July 13, 2023
Gambling trial suffers cyber attack; Try Google Bard? Not in the EU!; Fluhorse malware targeting users in Eastern Asia; 200 organizations victimized by MOVEit bug
In this Episode:
Gambling trial suffers cyber attack
Try Google Bard? Not in the EU!
?? Olimpiu Pop, Transylvania, Romania ↗
More Penguins Than Europeans Can Use Google Bard | WIRED UK
I don’t why bard isn’t coming to the EU. Is it this or something else. Google ha… | Hacker News
Why isn’t Bard available in Canada or the EU? Here’s what Google says.
More Penguins Than Europeans Can Use Google Bard | WIRED UK
Do Foundation Model Providers Comply with the Draft EU AI Act?
200 organizations victimized by MOVEit bug
?? Katy Craig, San Diego, California ↗
More organizations confirm MOVEit-related breaches as hackers claim to publish stolen data | TechCrunch
Important information about MOVEit Transfer cyber security incident | Shell Global
Fluhorse malware targeting users in Eastern Asia
From Sourced Network Production in New York city. “It’s 5:05”. I’m Pokie Huang. Today is Thursday, July 13th. Here is the full story behind today’s cyber security and open source headlines.
This is Edwin Kwan from Sydney, Australia.
The New South Wales cashless gambling trial suffered a setback recently when it suffered a cyber attack. According to the government, Australians have a gambling problem. We spend and lose more money gambling across all formats compared to any other country in the world.
Australians spend on average $1,135 per person each year. More than half of the money gambled comes from New South Wales. Within New South Wales, around three quarters of that is from gambling machines or pokies, as we call it.
The New South Wales government is looking to introduce cashless gambling to address this. This would require people to load a special card up with money at the venue and then insert it into the machines to play. The government is considering introducing limits on how much a person can gamble by capping losses to $1,000-$ 1,500 each day with the cuts linking to a particular person and bank account to prevent anonymous betting. They believe that this will result in a 15-25% reduction in the amount gambled each year.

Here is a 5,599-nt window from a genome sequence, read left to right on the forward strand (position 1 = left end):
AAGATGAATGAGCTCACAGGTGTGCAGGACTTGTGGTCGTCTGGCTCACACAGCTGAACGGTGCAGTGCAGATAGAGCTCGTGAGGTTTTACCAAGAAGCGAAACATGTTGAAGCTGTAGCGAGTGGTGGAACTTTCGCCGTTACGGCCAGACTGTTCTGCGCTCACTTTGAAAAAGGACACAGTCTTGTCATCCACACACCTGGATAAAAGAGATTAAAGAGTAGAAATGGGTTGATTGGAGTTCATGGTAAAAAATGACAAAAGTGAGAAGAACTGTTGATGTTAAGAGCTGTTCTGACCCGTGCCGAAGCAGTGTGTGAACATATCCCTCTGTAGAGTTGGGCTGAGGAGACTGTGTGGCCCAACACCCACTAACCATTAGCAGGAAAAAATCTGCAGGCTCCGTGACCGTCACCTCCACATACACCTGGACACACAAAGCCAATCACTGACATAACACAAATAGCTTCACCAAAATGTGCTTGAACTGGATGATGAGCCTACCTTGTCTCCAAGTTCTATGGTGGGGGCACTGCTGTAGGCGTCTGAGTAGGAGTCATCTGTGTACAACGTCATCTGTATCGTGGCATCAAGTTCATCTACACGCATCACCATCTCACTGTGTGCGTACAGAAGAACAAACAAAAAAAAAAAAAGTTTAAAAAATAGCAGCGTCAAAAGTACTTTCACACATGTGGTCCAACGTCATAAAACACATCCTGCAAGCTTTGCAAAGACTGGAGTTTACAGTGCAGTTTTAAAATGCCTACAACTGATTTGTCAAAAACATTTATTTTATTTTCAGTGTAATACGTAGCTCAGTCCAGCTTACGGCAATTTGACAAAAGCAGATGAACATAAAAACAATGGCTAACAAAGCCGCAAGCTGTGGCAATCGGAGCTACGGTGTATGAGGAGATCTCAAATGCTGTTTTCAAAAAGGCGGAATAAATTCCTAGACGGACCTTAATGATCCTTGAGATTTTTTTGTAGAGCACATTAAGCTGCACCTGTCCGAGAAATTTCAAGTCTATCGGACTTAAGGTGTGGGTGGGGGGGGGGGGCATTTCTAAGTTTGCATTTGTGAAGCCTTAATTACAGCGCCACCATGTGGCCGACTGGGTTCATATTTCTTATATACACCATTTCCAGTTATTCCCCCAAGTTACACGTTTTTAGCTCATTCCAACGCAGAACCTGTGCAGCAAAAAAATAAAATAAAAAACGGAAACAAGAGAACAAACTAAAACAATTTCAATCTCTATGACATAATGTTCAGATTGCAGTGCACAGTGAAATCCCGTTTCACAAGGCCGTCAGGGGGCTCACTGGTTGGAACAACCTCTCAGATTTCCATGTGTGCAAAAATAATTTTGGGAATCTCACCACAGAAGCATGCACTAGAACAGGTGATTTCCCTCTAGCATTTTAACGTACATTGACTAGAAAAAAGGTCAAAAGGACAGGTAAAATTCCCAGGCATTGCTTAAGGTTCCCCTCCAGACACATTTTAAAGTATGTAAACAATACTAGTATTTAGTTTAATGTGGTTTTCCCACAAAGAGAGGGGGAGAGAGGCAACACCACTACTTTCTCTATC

However, during a recent trial of the system, the digital payments process firm suffered a ransomware attack. This resulted in the termination of the trial. The state’s gaming minister said that it would soon announce an oversight panel, which among other focuses, will also be looking into the data security and data privacy of trial participants.
Law enforcement is currently investigating the alleged ransomware attack.
The other week, I decided that ChatGPT is obsolete. It’s been available since November, 2022. In the rapid pace of Generative AI, that should be a tombstone with RIP written all over it. I wanted to try Google Bard. Whoops. It doesn’t work. According to the site, it’s not available in the EU. Does it have something to do with the new European AI Act? I used the vintage Google Search to see what others are thinking. A bunch of thoughts and articles came out, but the title of the article from WIRED stuck: ” More Penguins than Europeans can use Google Bard.” Not that the penguins don’t have rights, but why?
PALM2, the model behind Google Bard, scored 27 out of a maximum of 48 points in the compliance study led by Stanford. The three categories that scored zero out of four are copyrighted data, compute, and energy.
Even if the last two are worrying as well, Google preferred to wait a bit before rolling it in the EU. Why? It has more to lose from the copyright than OpenAI does. More than the AI Act, GDPR and Digital Services Act might stop the rolling out in the block of other services too.
More details can be found in the resources section of 505updates.com.
Olimpiu Pop reporting from Transylvania Romania.